Cl. vii,
Cod. mdclxxi,
Bibli. S. Marco,
Venice.
226. A New Map of the Sea Coasts of England, France and Holland, wherein the English names, situation, points of the compass and distances of the several Ports etc. are plainly described… Designed and sold by R. Morden, at the Atlas, near the Royal Exchange and by W. Berry at the Globe, between York House and the New Exchange in the Strand, London.
[English.] F. Lamb, sculp.
June 11.
Senato,
Secreta.
Dispacci,
Germania,
Venetian
Archives.
227. Giovanni Morosini, Venetian Ambassador in Germany, to the Doge and Senate.
Cavalier Guasconi, the British envoy has performed the first functions of his office with the customary formalities. He has paid his respects to their Majesties and has intimated to the ministers the opening of negotiations for a marriage between the duke of Jorch and the archduchess of Inspruch, the daughter. The Court seems favourably inclined to this, following the incitements received from the queen regent of Spain, subject however to the delay of the whole of the present campaign in order to operate upon more certain foundations after the outcome is known. The envoy, by means of his secretary, has informed the minister of your Excellencies of his arrival at this Court, while expressing his most perfect devotion to the most serene republic. I have responded with promptitude.
Vienna, the 11th June, 1672.
[Italian.]
June 14.
Senato,
Secreta.
Dispacci,
Francia.
Venetian
Archives.
228. Francesco Michiel, Venetian Ambassador in France, to the Doge and Senate.
The duke of Mommuth only reached the army yesterday with his regiment of 4000 foot composed of English and Irish. The king granted him the privilege of having the precedence on the march and at every military function over all the old regiments of the kingdom, after that of his guards, preceding that of Picardy, between which and the guards there has formerly been a persistent rivalry.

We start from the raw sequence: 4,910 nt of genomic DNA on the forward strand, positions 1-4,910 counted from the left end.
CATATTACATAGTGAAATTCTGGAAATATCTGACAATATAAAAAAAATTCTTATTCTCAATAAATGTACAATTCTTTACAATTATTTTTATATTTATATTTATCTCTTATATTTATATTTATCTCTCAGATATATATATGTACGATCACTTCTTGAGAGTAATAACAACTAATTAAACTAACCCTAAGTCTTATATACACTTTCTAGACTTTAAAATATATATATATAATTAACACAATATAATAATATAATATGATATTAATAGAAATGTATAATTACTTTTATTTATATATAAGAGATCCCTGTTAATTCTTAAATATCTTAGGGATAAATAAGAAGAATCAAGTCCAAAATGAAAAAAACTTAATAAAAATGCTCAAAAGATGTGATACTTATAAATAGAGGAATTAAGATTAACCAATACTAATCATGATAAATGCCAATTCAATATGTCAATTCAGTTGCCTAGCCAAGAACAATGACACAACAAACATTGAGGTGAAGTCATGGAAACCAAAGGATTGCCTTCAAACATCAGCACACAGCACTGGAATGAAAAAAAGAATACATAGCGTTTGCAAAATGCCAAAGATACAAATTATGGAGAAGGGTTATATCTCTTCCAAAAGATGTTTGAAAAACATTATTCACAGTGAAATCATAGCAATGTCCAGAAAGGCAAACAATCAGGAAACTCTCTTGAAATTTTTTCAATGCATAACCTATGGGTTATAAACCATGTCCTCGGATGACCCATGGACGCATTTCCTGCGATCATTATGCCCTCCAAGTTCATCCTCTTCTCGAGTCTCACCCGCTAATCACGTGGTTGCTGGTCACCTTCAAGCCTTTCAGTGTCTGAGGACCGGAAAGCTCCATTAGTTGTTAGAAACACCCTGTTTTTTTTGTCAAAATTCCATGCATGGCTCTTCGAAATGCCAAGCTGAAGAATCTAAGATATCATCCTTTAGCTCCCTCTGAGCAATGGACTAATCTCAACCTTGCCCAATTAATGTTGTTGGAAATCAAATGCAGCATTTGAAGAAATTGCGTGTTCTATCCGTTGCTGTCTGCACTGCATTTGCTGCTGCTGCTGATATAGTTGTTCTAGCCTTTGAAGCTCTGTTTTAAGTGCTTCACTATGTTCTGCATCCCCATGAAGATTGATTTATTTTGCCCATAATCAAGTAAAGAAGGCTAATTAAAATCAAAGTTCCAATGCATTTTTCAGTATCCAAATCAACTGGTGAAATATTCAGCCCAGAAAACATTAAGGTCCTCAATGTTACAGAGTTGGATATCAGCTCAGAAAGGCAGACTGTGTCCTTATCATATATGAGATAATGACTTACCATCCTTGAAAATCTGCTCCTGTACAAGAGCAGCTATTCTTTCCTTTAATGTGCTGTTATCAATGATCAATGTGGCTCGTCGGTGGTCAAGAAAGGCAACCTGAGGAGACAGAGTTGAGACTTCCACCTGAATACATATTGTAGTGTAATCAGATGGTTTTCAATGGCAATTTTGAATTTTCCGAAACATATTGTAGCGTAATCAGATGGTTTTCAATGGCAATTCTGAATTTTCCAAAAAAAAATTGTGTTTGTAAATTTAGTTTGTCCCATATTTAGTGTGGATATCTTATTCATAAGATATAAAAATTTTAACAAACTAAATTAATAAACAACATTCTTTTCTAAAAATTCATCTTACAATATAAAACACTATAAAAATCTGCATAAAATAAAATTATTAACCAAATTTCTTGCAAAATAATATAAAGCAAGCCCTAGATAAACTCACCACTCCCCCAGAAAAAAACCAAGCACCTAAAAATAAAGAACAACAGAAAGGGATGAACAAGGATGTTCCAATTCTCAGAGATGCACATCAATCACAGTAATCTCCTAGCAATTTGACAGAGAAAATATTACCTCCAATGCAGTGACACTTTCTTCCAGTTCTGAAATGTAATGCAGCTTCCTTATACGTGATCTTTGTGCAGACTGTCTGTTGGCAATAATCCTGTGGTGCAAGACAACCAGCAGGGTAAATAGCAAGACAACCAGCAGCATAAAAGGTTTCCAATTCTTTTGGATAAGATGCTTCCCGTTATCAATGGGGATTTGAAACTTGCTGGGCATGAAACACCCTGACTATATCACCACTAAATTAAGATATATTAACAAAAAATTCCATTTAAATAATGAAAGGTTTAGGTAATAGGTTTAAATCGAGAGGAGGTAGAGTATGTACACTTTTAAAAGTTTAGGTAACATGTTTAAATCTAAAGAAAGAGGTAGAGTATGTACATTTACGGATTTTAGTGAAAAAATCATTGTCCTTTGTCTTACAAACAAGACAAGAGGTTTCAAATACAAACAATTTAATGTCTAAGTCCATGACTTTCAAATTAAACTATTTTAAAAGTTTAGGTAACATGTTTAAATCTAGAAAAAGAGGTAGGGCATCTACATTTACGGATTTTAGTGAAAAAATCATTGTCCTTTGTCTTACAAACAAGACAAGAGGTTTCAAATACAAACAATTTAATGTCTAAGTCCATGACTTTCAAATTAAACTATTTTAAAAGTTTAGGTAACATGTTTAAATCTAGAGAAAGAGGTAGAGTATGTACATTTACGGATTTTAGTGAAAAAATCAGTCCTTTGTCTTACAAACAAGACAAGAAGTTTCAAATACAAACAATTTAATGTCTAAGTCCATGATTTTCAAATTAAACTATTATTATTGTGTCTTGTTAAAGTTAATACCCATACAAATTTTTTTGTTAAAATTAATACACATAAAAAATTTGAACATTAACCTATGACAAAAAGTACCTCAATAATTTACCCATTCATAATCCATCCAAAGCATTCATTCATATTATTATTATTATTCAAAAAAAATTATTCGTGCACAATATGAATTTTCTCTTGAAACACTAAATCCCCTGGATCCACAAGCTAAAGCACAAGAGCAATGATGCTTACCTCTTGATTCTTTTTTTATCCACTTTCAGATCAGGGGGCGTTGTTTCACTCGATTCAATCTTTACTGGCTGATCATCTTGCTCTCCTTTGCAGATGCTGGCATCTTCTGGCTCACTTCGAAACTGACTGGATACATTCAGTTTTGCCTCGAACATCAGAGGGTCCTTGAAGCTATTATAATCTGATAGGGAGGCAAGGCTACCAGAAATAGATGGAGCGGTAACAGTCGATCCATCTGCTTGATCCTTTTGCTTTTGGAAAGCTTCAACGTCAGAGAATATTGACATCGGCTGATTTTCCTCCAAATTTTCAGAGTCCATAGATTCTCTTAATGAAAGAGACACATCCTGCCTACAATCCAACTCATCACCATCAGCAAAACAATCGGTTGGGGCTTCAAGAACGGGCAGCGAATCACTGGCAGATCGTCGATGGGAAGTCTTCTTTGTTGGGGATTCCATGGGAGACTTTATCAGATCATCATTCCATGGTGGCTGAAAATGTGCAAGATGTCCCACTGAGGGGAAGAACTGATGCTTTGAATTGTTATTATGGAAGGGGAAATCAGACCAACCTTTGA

The camp of Emmerich, the 14th June, 1672.
[Italian.]
June 15.
Senato,
Secreta.
Dispacci,
Spagna.
Venetian
Archives.
229. Carlo Contarini, Venetian Ambassador in Spain, to the Doge and Senate.
The government is watching with great jealousy the attention given by the Most Christian to strengthening his party at the Court of Rome. They observe that he has had three red hats at a single promotion. (fn. 6) Nevertheless it is known that the queen of England is pressing her claims for a place in the first promotion that takes place for the crowns, for her deserts in the advantages which she causes the Catholics to enjoy in that kingdom and for the recent declaration in their favour.
The marriage of the archduchess of Isbruch with the duke of Jorch seems to have got stranded amid the blare of the brass and of the military instruments. I have been told that after the favourable inclination shown by the Council at Vienna and by the archduchess mother to this match the matter was discussed again between the count of Pegnoranda and the Ambassador Godolphin concerning the necessary safeguards for religion. The minister's answer to this was that it was not the first time that a Catholic princess had gone to that country and upon these terms the project came to a standstill. It is the purpose of the government here to take advantage of the present posture of affairs in order to reduce England to moderate her sentiments in the tempestuous crisis of the moment owing to the scarcity of marriageable princesses suitable for so conspicuous an alliance. There is in addition as a counter dowry the hope of seeing the firstborn on the throne of England and by the gentle influences of matrimony to cut short the progress of armaments and of martial enterprises. I hear on good authority that one of the leading ministers expressed himself to this effect.
Madrid, the 15th June, 1672.
[Italian.]
June 18.
Senato,
Secreta.
Dispacci,
Germania.
Venetian
Archives.
230. Giovanni Morosini, Venetian Ambassador in Germany, to the Doge and Senate.
Colonel Guasconi has been to visit me. Up to the present his negotiations have been proceeding with the utmost deliberation. The government here seems determined not to commit itself to anything positive until after the conclusion of the present campaign by which time they will be in a better position to form a safe judgment upon the general situation.
Vienna, the 18th June, 1672.
[Italian.]
June 24.
Senato,
Secreta.
Dispacci,
Inghilterra.
Venetian
Archives.
231. Girolamo Alberti, Venetian Secretary in England, to the Doge and Senate.